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Is the U.S. Employment Rate Improving?

The signals are mixed. The November jobs report showed just 39,000 new positions created against analysts' estimates of 150,000, which was called "dreadful," "grim" and "disappointing." But a new survey by Manpower Inc., a major provider of temporary workers, finds that more US employers are planning to hire in 2011.

What does this all mean for job seekers, especially young people competing against more experienced candidates?

Anne Murguia, a recruiting expert and VP at social recruiting company Jobvite, isn't quite ready to break out the champagne and party hats yet, saying "everybody is prepared for a long slog." But she does see glimmers of hope for 2011 -- especially for well-educated job seekers -- pointing to three reasons for optimism:

  • Financial fundamentals. Companies have gotten more productivity out of the workers they have and are sitting on a pile of cash -- nearly $2 trillion. They're also seeing increasing revenues. Four out of five firms in the S&P 500 have seen revenues increase in the last quarter reported.
  • An uptick in temporary and contract hiring. A recent survey from Careerbuilder found that more employers plan to hire more temporary or contract employees than permanent employees this quarter. That's often a precursor to full-time hiring later.
  • Small business hiring. Businesses with less than 50 employees are a driver of growth in the U.S., so the ADP report that came out December 1st showing small businesses are adding the most workers is a good sign as well.
So what should you do if you're a young person looking to position yourself to take advantage of the economic bright spots and grow yourself a career with long-term potential? Murguia stresses that you shouldn't neglect your education as innovation with be a source of much future growth
If you have a college education you're definitely in a better situation for long-term growth. It's been hard for people graduating right now into this, but over the next ten years those skills are going to be really valuable. We know that the demand for college educated workers will outpace supply by 300,000 annually and by 2018 the U.S. will be producing three million fewer college graduates than we need for jobs. So if you have a college education in your pocket that is a good start.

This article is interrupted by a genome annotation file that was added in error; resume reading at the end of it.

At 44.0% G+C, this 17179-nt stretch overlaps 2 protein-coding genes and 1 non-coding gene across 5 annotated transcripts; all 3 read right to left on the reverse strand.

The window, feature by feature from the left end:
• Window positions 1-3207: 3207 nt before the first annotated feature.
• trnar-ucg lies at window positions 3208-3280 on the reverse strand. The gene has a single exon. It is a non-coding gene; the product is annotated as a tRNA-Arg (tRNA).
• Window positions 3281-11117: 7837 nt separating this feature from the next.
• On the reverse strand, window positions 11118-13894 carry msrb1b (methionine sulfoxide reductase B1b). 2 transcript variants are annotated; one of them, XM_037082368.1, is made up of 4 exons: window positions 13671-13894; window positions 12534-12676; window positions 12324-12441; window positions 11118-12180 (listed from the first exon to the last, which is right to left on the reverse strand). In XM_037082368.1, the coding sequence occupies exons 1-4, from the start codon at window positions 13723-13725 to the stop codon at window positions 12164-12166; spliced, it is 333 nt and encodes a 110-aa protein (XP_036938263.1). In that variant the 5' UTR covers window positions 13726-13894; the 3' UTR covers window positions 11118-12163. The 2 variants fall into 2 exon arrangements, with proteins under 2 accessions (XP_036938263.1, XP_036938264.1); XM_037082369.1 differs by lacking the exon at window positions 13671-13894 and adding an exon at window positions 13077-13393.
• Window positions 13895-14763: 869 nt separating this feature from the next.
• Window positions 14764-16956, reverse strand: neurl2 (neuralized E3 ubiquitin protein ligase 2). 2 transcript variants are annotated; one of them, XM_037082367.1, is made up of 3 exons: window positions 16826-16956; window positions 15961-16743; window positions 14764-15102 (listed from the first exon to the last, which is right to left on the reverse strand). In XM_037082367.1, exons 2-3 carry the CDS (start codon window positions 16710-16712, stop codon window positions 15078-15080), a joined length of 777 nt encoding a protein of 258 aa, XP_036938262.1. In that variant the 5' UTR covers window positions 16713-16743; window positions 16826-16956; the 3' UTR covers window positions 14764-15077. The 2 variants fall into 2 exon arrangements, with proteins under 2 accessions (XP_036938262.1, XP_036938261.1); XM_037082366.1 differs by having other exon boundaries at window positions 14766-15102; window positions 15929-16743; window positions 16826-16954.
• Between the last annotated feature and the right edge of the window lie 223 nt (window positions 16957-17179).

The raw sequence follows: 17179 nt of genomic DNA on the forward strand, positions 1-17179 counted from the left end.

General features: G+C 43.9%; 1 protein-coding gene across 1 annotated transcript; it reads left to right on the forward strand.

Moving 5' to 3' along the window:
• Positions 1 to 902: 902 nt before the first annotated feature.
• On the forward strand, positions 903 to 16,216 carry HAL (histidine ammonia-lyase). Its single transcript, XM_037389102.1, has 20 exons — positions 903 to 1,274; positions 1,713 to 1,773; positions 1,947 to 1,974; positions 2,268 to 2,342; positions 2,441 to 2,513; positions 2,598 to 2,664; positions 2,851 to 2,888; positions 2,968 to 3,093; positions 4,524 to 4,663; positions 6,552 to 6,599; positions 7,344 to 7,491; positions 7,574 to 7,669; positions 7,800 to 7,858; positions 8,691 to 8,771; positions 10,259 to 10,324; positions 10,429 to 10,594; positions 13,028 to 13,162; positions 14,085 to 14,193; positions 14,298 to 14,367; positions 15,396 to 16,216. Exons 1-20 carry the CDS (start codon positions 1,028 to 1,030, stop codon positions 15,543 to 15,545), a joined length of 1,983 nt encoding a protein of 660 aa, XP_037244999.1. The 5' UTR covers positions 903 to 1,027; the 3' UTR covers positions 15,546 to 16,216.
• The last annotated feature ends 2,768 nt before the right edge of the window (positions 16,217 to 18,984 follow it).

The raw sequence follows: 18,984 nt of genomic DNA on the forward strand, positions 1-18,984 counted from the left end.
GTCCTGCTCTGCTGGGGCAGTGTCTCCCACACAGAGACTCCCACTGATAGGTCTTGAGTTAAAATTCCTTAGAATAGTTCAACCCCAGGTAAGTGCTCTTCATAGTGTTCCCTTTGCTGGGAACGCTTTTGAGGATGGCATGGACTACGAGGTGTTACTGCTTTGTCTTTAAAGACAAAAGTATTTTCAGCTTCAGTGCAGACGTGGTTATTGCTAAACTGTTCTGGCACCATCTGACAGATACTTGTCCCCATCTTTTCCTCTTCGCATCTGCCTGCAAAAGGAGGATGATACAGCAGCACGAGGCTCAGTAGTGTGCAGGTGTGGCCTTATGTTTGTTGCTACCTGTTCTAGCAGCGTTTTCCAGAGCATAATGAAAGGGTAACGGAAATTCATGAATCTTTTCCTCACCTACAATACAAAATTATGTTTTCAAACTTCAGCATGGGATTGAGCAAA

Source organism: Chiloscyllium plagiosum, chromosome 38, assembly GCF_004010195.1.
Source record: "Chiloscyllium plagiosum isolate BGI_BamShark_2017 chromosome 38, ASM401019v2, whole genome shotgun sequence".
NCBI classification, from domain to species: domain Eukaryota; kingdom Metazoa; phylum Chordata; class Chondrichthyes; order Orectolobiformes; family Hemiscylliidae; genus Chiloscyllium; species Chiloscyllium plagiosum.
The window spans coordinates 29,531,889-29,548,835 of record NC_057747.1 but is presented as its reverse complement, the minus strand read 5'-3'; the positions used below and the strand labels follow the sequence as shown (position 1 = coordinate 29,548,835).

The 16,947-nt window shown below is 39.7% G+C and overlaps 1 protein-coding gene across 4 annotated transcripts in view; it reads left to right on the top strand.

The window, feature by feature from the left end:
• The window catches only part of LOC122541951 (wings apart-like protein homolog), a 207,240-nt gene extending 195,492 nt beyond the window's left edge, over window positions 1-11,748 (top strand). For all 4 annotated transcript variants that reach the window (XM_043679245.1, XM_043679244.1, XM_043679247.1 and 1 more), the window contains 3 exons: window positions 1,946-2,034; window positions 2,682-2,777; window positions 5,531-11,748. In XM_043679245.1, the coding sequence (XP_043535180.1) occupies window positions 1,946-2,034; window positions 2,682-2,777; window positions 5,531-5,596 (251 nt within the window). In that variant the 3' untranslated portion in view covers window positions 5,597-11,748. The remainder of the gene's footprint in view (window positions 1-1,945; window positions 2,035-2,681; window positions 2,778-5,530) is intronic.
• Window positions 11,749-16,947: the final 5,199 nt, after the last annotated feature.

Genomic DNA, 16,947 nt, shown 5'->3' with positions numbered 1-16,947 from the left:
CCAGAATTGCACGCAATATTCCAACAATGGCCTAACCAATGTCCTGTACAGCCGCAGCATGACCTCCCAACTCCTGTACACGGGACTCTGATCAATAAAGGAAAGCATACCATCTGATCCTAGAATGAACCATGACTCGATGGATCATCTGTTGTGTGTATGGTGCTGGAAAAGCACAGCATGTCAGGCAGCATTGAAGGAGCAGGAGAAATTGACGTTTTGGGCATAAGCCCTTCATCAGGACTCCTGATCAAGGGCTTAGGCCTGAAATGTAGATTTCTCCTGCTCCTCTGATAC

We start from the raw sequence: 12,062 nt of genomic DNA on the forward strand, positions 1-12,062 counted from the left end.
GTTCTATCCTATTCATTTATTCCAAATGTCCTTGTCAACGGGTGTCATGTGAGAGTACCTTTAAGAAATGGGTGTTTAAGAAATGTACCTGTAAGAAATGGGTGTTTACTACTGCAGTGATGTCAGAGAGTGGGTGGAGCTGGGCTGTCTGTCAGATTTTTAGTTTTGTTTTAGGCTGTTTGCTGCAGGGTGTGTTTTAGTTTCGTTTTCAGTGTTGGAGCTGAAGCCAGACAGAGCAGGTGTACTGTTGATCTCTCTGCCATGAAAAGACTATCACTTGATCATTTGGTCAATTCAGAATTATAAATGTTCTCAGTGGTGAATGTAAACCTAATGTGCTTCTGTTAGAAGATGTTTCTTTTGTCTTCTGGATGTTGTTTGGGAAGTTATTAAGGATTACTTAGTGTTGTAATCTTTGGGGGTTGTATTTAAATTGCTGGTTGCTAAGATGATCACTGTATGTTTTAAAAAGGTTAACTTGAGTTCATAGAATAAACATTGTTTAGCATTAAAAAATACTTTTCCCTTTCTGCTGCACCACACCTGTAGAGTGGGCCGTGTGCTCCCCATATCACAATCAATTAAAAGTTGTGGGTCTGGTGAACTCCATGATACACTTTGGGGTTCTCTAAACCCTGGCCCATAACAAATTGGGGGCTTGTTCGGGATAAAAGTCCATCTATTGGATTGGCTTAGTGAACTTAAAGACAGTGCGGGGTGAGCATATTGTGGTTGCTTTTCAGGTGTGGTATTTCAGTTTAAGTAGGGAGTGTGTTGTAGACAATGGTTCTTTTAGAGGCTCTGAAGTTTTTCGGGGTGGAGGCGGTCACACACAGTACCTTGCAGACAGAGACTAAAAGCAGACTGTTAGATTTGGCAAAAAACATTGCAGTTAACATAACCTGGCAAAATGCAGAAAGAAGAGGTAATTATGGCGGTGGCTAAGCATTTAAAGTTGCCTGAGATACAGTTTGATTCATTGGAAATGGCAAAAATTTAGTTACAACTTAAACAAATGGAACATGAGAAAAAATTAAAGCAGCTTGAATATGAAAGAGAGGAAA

We really see the growth in jobs in the future coming from those that require high skill. By 2015, 76 percent of U.S. jobs will require highly skilled workers, special skills like science, technology, engineering or math. That's great for people who have those kind of skills, but companies who are innovating are providing a lot of employment even if you don't have those technical skills. For example, you can work for innovation or technology-driven companies in a non-technical role and get the benefits of that growth if you're in sales, marketing or finance. A young person looking for a growth opportunity should look for those kind of innovative industries and companies and make a place for yourself there.
It also pays to allow yourself to be flexible, according to Murgaia, who points out that the jobs of the future may be in industries we haven't even imagined yet. "For example, you think of the social gaming industry, companies like Zynga that created Farmville and all the popular social network games. That industry wasn't around three years ago and now they're a great growth engine in terms of hiring." The key is to polish adaptable skills that emerging industries, from gaming to green tech, can utilize in these brand new sectors.

Do you see glimmers of light at the end of the tunnel or is Murguia over optimistic?

(Image courtesy of Flickr user .Larry Page, CC 2.0)

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